Dr. Carlos Peña-Reyes

Professor, HEIG-VD


Leveraging the Power of Machine Learning on Genomics: Its Role in the Development of Precision Therapies against Multi-Resistant Bacteria


The emergence and rapid dissemination of antibiotic resistance worldwide threatens medical progress. A promising alternative to fight against multi-resistant bacteria is to use their natural predators: bacteriophages, viruses that infect and kill bacteria with the advantage of having low impact on the human bacterial flora, as they are highly strain specific. This latter fact constitutes a serious limitation for rapid therapy development as for each bacteria one must find the corresponding bacteriophage. Faced with the need to systematically examine a multitude of possible interactions, the rapid development of bacteriophages as an alternative to antibiotics can only be done with the help of a model to predict the interactions between bacteria and bacteriophages. We are conceiving, implementing, and investigating an original approach, based on supervised machine-learning, intended to predict if a given pair of phage-bacterium would interact using only their genomic information. As a first step, we extract annotated phage-bacterium pairs from public databases such as NCBI and PhageDB. In addition, other pairs are provided directly by our partner at UNIL, who sequences the organisms and performs in-vitro tests. Up to now, we have created a database with more than 20’000 interactions and 6’000 different organisms. As a second step, we extract meaningful and informative features from the genomes, a crucial task, knowing that some of the predictive models are trained on the resulting information. We created more than 20 datasets using two different kinds of features: domain-based scoring of protein-protein interactions and statistics from the protein primary structures. As a third step, to build our predictive models, we explore several, radically-different, and complementary approaches: (1) Ensemble learning, which combines several different supervised machine-learning models through a voting method; (2) One-class learning, based solely on positive (i.e., interacting) pairs, as they are the most often reported in the literature, and (3) a deep-learning approach intended to use mainly the organism’s whole genomes. The current results, that show high predictive power (ranging from 80 to 90%), encourage us to continue exploring these approaches. Finally, we will include in our AI system a selection of the best models that will be used to produce, for instance, a list of candidate therapeutic phages able to infect a given bacterium. These phages might then be tested in laboratory to confirm their efficacy.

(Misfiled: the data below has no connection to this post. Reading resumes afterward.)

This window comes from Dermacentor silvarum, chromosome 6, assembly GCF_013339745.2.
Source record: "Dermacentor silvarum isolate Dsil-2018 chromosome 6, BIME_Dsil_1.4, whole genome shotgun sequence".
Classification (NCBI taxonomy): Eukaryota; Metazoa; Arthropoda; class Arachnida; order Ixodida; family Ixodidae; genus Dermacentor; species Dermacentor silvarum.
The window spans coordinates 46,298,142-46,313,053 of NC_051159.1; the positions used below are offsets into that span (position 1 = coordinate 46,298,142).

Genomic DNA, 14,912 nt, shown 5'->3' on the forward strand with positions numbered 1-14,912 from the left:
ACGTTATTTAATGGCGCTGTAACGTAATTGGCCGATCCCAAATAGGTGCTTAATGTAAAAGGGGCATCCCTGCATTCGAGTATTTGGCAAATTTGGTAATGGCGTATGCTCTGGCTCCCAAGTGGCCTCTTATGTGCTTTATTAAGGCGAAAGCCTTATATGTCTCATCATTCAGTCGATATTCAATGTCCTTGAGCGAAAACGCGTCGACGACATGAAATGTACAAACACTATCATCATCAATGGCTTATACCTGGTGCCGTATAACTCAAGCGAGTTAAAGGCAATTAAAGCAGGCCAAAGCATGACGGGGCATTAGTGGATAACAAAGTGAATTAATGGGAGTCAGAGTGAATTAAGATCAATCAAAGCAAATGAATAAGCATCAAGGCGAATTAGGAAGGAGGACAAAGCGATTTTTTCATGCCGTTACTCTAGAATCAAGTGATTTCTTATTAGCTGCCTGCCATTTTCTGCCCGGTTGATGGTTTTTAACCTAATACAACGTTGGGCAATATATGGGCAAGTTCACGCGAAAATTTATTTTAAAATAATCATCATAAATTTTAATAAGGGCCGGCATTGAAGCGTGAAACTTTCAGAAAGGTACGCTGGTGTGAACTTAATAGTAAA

Full professor in computer engineering at the University of Applied Sciences Western Switzerland in Yverdon (HEIG-VD). His research team, Computational Intelligence for Computational Biology (CI4CB), is affiliated to the Swiss Institute of Bioinformatics (SIB). His research explores the interfaces between life and computational sciences, including mostly bio-inspired computational intelligence on the one side and bioinformatics and computational biology on the other.